The ILPC’s Annual Conference and Lecture for 2018, Transforming Cities with AI: Law, Policy, and Ethics took place on Friday, 23 November, 9.30am–5.30pm, at the Institute of Advanced Legal Studies, 17 Russell Square, London WC1B 5DR.

For the full conference programme, please see here.

Recordings of the panels are available here.


Baroness Onora O’Neill, Emeritus Professor of Philosophy (University of Cambridge) and Cross Bench Member of the House of Lords, delivered this year’s ILPC Annual Lecture entitled ‘Ethics for Communication’. Baroness O’Neill elucidated a new approach to thinking about the role ethics can and should play in communications, and topically, information communication technologies (ICT). Baroness O’Neill commented on the history of attempts to control speech acts, through censorship of various kinds.

This history spans from Plato’s disdain of written records as being a removal from the truth they sought to represent (thus the teachings of Plato we have today are as a result of Socrates’s recording them), to how John Stuart Mills distinguished self-expression from other forms of speech acts.

Baroness O’Neill continued to critique the role ethics currently plays in today’s discourse on data and artificial intelligence, arguing that the term ‘data ethics’ is a misnomer: there is nothing ethical about data itself, although data can be used, handled and developed in ways that are ethical.

Baroness O’Neill commented that there have been long recognised norms guiding the ethics of speech acts, or speech aimed at communicating, that go beyond the human rights paradigm of “freedom of expression” and “access to information”. Such norms include: clarity, truthfulness, relevance, civility and decency, amongst many others.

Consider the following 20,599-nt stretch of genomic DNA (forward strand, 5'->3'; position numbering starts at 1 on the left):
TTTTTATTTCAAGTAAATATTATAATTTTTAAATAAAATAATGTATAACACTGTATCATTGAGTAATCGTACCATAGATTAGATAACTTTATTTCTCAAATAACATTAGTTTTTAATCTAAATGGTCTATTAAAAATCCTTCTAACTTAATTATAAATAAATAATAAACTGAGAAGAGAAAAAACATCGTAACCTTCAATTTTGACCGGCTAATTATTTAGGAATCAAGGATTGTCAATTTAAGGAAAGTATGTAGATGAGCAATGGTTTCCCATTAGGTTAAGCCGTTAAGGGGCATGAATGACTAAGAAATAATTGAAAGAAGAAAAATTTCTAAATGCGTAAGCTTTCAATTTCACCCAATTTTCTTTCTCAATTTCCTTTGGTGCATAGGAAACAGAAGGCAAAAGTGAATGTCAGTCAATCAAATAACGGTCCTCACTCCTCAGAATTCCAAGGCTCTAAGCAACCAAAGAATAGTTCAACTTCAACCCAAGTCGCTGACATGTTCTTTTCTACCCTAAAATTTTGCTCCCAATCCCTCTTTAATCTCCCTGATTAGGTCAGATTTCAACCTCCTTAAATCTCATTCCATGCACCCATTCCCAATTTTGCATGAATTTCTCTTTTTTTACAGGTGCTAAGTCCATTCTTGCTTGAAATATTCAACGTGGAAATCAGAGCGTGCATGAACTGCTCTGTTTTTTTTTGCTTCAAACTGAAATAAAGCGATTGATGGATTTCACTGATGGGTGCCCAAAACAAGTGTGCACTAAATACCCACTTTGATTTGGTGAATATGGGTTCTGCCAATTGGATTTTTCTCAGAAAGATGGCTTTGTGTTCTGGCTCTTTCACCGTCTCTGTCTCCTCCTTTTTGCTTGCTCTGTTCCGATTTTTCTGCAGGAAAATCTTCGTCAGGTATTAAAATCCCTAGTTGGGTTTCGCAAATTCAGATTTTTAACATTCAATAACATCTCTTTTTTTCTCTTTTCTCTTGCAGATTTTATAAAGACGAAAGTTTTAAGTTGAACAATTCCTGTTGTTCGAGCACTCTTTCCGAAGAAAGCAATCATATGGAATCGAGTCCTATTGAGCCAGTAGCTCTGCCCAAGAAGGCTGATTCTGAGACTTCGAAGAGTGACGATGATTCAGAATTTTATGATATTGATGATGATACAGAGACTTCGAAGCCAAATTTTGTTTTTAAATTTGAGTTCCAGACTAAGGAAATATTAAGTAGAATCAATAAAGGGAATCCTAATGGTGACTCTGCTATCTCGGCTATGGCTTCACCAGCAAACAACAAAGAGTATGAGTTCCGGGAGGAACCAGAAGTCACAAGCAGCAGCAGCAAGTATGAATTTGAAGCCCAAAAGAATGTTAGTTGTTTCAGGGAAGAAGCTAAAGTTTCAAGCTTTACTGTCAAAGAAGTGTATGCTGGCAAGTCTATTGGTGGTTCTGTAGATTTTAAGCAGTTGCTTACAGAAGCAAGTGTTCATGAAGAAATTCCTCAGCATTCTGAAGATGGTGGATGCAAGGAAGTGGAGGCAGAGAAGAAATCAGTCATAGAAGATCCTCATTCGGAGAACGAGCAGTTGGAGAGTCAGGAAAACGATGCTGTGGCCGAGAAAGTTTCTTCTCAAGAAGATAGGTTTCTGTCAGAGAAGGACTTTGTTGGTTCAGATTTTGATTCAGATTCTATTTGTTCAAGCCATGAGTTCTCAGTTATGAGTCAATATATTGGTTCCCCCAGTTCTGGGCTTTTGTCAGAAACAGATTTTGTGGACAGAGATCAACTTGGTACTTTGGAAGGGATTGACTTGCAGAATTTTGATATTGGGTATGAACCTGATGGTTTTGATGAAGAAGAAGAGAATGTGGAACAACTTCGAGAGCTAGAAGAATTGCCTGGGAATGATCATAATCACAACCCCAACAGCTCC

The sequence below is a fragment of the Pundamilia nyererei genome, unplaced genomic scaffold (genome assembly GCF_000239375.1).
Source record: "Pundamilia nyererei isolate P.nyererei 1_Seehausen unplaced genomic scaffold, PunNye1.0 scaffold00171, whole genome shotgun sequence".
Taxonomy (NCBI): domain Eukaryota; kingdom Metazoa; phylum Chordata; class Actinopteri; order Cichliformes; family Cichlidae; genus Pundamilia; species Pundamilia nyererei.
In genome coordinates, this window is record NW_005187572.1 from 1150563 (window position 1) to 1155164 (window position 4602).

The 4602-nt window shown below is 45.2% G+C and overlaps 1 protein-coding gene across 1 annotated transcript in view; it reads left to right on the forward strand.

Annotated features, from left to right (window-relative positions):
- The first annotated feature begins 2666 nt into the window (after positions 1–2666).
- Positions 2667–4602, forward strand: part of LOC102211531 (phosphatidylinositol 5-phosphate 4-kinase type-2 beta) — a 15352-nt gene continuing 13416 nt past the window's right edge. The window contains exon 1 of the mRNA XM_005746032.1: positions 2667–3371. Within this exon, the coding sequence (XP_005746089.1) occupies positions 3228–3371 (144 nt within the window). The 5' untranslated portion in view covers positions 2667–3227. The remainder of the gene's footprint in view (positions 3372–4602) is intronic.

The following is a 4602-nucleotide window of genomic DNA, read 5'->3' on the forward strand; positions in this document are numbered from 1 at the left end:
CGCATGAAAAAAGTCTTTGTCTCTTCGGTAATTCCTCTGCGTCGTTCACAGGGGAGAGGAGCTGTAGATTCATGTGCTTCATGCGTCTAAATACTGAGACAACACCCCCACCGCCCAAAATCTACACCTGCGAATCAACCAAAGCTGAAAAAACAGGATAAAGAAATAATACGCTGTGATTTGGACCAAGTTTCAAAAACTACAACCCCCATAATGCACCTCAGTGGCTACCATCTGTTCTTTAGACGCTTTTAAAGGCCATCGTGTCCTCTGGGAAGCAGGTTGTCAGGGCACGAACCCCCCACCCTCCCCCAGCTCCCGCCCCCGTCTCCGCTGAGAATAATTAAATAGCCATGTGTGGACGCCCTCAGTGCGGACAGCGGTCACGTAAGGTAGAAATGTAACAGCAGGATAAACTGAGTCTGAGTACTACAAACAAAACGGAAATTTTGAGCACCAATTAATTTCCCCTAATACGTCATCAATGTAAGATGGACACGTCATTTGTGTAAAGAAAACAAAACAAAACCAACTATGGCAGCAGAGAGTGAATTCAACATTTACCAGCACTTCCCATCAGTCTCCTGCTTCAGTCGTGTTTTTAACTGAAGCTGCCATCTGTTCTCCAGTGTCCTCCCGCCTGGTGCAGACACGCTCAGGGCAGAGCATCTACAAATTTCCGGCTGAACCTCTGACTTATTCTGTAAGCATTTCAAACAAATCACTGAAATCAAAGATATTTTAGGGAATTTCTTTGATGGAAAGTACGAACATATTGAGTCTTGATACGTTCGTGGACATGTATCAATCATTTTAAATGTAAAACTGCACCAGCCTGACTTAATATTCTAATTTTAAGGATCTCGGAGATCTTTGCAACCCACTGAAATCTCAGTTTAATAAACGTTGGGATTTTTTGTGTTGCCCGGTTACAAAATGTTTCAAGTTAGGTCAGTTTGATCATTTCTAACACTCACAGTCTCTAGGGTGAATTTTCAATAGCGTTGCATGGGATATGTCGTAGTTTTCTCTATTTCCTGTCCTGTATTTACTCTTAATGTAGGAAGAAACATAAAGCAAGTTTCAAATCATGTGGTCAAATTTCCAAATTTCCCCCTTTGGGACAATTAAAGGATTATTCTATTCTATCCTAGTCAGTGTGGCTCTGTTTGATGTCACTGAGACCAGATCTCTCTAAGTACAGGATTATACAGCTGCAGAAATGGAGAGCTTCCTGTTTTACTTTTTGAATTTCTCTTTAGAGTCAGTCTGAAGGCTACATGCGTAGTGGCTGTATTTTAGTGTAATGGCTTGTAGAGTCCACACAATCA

As such, Baroness O’Neill called for an ethics for communication, rather than an ethics of communication. An ethics for communication moves beyond addressing the relationship between ethics and communication, or the extent to which communication is ethical, and instead names a decisive purpose for which communication must be directed.


Baroness O’Neill’s lecture launched the ILPC Annual Conference 2018, which featured keynote panels and academic sessions with policymakers, practitioners, industry, civil society and academic experts from the fields of law, computer engineering, history, economics, sociology and philosophy.

Throughout the day, speakers and audience members engaged in lively debates and discussions on the laws and policies that govern and regulate the AI-driven systems that are transforming our daily interactions, communications, and relationships with the public and private sectors, technology and one another. These debates were multidisciplinary, cross-sector, with insights brought from all of the world by everyone who attended the conference, including the UK, Ireland, France, Belgium, the Netherlands, Italy, Spain, Turkey, Canada, the U.S. and Kenya.


The conference keynote panel included leading figures from government, industry, academia, and civil society, with Tony Porter (Surveillance Camera Commissioner), Helena U. Vrabec (Legal and Privacy Officer, Palantir Technologies), Peter Wells (Head of Policy, Open Data Institute) and Baroness O’Neill. This panel was chaired by Dr Nóra Ni Loideain (ILPC) with Silke Carlo (Chief Executive, Big Brother Watch) as discussant.

An impressive range of topics and issues were addressed by the panel. Tony Porter noted the complex oversight legislative patchwork (‘a murder of regulators’) governing matters of AI-driven surveillance, such as CCTV enabled with facial recognition and automated number plate recognition technologies. On a more encouraging note, Helena Vrabec highlighted the positive effect that the GDPR has had within corporate culture, particularly the generation of high-level conversations on privacy and ethical implications posed by the use of predictive analytics.